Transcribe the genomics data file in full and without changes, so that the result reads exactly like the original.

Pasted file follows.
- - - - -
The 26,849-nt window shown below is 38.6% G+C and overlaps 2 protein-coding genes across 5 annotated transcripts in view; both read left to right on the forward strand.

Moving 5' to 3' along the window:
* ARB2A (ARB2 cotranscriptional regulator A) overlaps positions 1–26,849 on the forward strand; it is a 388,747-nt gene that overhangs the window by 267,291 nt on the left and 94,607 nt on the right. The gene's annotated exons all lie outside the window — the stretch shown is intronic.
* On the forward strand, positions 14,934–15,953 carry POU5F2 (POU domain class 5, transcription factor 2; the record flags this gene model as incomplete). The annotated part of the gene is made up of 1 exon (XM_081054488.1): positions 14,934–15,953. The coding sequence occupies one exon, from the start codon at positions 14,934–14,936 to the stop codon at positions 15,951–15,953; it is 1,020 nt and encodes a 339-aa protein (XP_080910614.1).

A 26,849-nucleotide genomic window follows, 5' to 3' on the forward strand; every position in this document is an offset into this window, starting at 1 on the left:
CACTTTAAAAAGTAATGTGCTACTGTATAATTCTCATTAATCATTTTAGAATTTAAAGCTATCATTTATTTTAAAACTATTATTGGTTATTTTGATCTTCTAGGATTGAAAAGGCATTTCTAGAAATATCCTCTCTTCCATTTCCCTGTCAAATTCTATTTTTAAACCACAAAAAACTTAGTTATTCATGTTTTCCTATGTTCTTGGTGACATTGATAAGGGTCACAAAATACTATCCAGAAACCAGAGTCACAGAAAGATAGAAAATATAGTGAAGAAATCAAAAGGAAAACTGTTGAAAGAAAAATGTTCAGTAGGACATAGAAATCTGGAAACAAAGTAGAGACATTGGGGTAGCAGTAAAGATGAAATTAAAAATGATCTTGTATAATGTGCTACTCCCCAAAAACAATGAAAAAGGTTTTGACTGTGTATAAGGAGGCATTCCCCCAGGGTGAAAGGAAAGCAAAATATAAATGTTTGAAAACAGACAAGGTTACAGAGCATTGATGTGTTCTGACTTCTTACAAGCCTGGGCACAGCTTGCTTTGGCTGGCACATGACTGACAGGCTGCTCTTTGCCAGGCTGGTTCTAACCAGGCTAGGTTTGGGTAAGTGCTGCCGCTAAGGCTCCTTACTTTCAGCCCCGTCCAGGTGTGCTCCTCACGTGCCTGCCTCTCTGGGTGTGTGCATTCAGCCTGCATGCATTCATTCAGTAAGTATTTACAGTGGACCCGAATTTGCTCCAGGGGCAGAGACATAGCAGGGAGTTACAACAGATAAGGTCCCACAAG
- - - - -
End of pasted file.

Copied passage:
The 26,849-nt window shown below is 38.6% G+C and overlaps 2 protein-coding genes across 5 annotated transcripts in view; both read left to right on the forward strand.

Moving 5' to 3' along the window:
* ARB2A (ARB2 cotranscriptional regulator A) overlaps positions 1–26,849 on the forward strand; it is a 388,747-nt gene that overhangs the window by 267,291 nt on the left and 94,607 nt on the right. The gene's annotated exons all lie outside the window — the stretch shown is intronic.
* On the forward strand, positions 14,934–15,953 carry POU5F2 (POU domain class 5, transcription factor 2; the record flags this gene model as incomplete). The annotated part of the gene is made up of 1 exon (XM_081054488.1): positions 14,934–15,953. The coding sequence occupies one exon, from the start codon at positions 14,934–14,936 to the stop codon at positions 15,951–15,953; it is 1,020 nt and encodes a 339-aa protein (XP_080910614.1).

A 26,849-nucleotide genomic window follows, 5' to 3' on the forward strand; every position in this document is an offset into this window, starting at 1 on the left:
CACTTTAAAAAGTAATGTGCTACTGTATAATTCTCATTAATCATTTTAGAATTTAAAGCTATCATTTATTTTAAAACTATTATTGGTTATTTTGATCTTCTAGGATTGAAAAGGCATTTCTAGAAATATCCTCTCTTCCATTTCCCTGTCAAATTCTATTTTTAAACCACAAAAAACTTAGTTATTCATGTTTTCCTATGTTCTTGGTGACATTGATAAGGGTCACAAAATACTATCCAGAAACCAGAGTCACAGAAAGATAGAAAATATAGTGAAGAAATCAAAAGGAAAACTGTTGAAAGAAAAATGTTCAGTAGGACATAGAAATCTGGAAACAAAGTAGAGACATTGGGGTAGCAGTAAAGATGAAATTAAAAATGATCTTGTATAATGTGCTACTCCCCAAAAACAATGAAAAAGGTTTTGACTGTGTATAAGGAGGCATTCCCCCAGGGTGAAAGGAAAGCAAAATATAAATGTTTGAAAACAGACAAGGTTACAGAGCATTGATGTGTTCTGACTTCTTACAAGCCTGGGCACAGCTTGCTTTGGCTGGCACATGACTGACAGGCTGCTCTTTGCCAGGCTGGTTCTAACCAGGCTAGGTTTGGGTAAGTGCTGCCGCTAAGGCTCCTTACTTTCAGCCCCGTCCAGGTGTGCTCCTCACGTGCCTGCCTCTCTGGGTGTGTGCATTCAGCCTGCATGCATTCATTCAGTAAGTATTTACAGTGGACCCGAATTTGCTCCAGGGGCAGAGACATAGCAGGGAGTTACAACAGATAAGGTCCCACAAG